When Electrolux, the Swedish white-goods maker, took over Hungary’s state-owned Lehel refrigerator factory in 1991, the first decision for the newly appointed chief executive was to choose the name of a tiger cub, born recently in the local zoo.
“Lehel owned many assets in the area, including a hotel, sports facilities, and the zoo,” says Janos Takacs, regional chief administrative officer for Electrolux Eastern Europe. “The animals had to be named and entered into the accounts. Mind you, the zoo was one of the first things the company sold, or rather, transferred, to the local [Jaszbereny] community.”
Thus was the somewhat quirky beginning of arguably one of the most successful privatisation deals in central and eastern Europe.
However, downsizing the inventory of wild cats was far from the only change needed at the central Hungarian plant, which then boasted a workforce of almost 4,600.
“Of these, some 1,000 were white collar workers, and fewer than 2,000 were directly involved in production; this was a reflection of the [former communist-era] policy to maintain full employment,” says Mr Takacs.
Worse still, despite the bloated office headcount, just two people spoke English, while modern marketing, logistics, accounting and financial skills were notable for their absence.
Despite this, Lehel workers produced 600,000 refrigerators annually, of which a third were exported to western markets. “We’d been around since 1952, and Lehel had a technical culture and experience,” he notes.
Restructuring saw the total headcount dip below 3,000 by 1994, as the new owners initiated sweeping retraining programmes, and introduced new technology, production systems and product lines, while simultaneously undertaking a huge environmental clean–up – a requirement of the privatisation contract.
“The Lehel acquisition was the first 100 per cent takeover of a big state-owned company in Hungary. This was a show of trust and courage, because at the time [just one year into the new democracy] there were financial and political risks,” says Mr Takacs.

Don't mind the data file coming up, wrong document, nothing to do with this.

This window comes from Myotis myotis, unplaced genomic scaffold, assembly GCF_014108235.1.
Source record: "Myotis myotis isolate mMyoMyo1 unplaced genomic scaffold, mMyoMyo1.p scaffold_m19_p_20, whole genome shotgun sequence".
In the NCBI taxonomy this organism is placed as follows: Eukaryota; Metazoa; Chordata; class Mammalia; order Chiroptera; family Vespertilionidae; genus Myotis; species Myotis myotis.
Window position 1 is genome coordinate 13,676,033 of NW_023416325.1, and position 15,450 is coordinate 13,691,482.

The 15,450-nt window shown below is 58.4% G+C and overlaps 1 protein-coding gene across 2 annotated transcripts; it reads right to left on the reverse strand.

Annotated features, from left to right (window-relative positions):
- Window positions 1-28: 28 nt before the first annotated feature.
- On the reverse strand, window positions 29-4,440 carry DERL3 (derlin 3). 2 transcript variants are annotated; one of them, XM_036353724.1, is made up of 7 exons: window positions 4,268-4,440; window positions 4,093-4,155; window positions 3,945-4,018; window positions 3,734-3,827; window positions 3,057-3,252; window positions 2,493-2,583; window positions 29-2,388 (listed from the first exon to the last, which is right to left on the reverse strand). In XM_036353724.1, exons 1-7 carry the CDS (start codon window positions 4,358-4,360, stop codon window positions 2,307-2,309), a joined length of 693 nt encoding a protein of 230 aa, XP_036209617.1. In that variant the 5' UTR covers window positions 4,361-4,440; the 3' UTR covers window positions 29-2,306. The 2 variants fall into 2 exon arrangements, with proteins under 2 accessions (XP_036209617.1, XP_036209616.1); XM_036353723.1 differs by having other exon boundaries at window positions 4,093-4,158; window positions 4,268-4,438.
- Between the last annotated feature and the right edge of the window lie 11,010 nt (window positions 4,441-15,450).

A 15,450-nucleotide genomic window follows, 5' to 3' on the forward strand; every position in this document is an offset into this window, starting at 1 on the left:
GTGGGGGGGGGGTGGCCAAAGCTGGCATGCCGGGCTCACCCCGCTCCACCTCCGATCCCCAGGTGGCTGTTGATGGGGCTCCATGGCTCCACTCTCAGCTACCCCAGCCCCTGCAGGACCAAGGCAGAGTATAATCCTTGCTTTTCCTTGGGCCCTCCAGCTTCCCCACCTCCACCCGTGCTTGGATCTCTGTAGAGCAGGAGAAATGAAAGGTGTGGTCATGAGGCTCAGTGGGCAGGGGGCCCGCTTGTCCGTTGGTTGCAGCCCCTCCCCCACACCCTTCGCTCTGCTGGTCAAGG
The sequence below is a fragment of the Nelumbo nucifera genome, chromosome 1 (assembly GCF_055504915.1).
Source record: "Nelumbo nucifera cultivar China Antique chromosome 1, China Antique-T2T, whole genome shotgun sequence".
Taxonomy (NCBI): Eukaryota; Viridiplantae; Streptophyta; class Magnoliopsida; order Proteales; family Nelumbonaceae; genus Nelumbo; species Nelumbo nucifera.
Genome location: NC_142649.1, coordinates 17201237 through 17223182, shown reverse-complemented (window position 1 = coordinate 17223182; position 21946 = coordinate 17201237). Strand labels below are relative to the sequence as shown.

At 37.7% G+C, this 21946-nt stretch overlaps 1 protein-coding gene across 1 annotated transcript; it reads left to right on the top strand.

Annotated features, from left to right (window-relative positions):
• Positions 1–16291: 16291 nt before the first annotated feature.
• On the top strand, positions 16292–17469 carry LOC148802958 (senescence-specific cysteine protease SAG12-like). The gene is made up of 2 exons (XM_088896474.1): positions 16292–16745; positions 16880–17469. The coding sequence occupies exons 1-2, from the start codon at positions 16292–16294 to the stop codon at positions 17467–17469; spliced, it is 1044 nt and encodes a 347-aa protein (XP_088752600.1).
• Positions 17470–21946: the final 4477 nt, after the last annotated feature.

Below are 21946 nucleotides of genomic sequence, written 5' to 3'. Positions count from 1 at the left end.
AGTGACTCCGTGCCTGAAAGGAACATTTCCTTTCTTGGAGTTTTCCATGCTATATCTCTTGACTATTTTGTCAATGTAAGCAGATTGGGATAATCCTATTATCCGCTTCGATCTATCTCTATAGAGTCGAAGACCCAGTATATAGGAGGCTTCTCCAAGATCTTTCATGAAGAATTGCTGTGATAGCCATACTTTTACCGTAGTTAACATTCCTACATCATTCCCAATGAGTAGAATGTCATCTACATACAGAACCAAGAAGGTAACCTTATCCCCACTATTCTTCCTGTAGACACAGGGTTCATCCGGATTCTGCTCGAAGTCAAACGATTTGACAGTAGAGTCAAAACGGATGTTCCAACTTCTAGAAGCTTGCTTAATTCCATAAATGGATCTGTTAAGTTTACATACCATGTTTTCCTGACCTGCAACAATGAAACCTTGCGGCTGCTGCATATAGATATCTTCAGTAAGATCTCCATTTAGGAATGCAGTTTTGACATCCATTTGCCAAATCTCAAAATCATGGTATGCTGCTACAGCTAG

As the company transformation progressed, Electrolux management increasingly warmed to its Hungarian subsidiary, introducing important new products, such as chest freezers in 1997 and vacuum cleaners in 1998 – despite suffering a serious fire in a refrigerator production unit that same year.
At the same time, Hungarian specialists were busy transferring their new skills and know-how to a freshly acquired cooker production facility in Satu Mare, just over the border in Romania.
More significant still, Electrolux decided in 2003 to develop a greenfield plant at Nyiregyhaza in north-eastern Hungary, to produce a new range of fridge-freezers.
Not that the expansion came easily. “We had to lobby hard for this; there was fierce competition,” Mr Takacs says. The new plant, an investment of some €85m ($112m), opened in 2005.
The result today is a workforce across the two Hungarian sites of 4,000, including 3,500 blue-collar workers. The factories produce 5m units a year, ranging from vacuum cleaners to built-in refrigerators.
As for the investment environment, Electrolux, as a manufacturer, is not directly affected by government moves to impose special taxes on banks, utilities and large retailers. He is, however, sceptical of promises that the extra charges will not be passed on. “Sooner or later, these costs will reach the final customer,” he says.
However, Mr Takacs remains optimistic, and proud of “the loyal workforce”, a result of Electrolux’s policy of “trusting Hungarians” and retraining rather than making wholesale dismissals.
Jozsef Csibra, a workshop leader in one production unit, appears to epitomise this policy. An employee of 15 year’s standing, including a stint with Electrolux in China, he says: “My grandfather, father and now I work here; three generations all told.”
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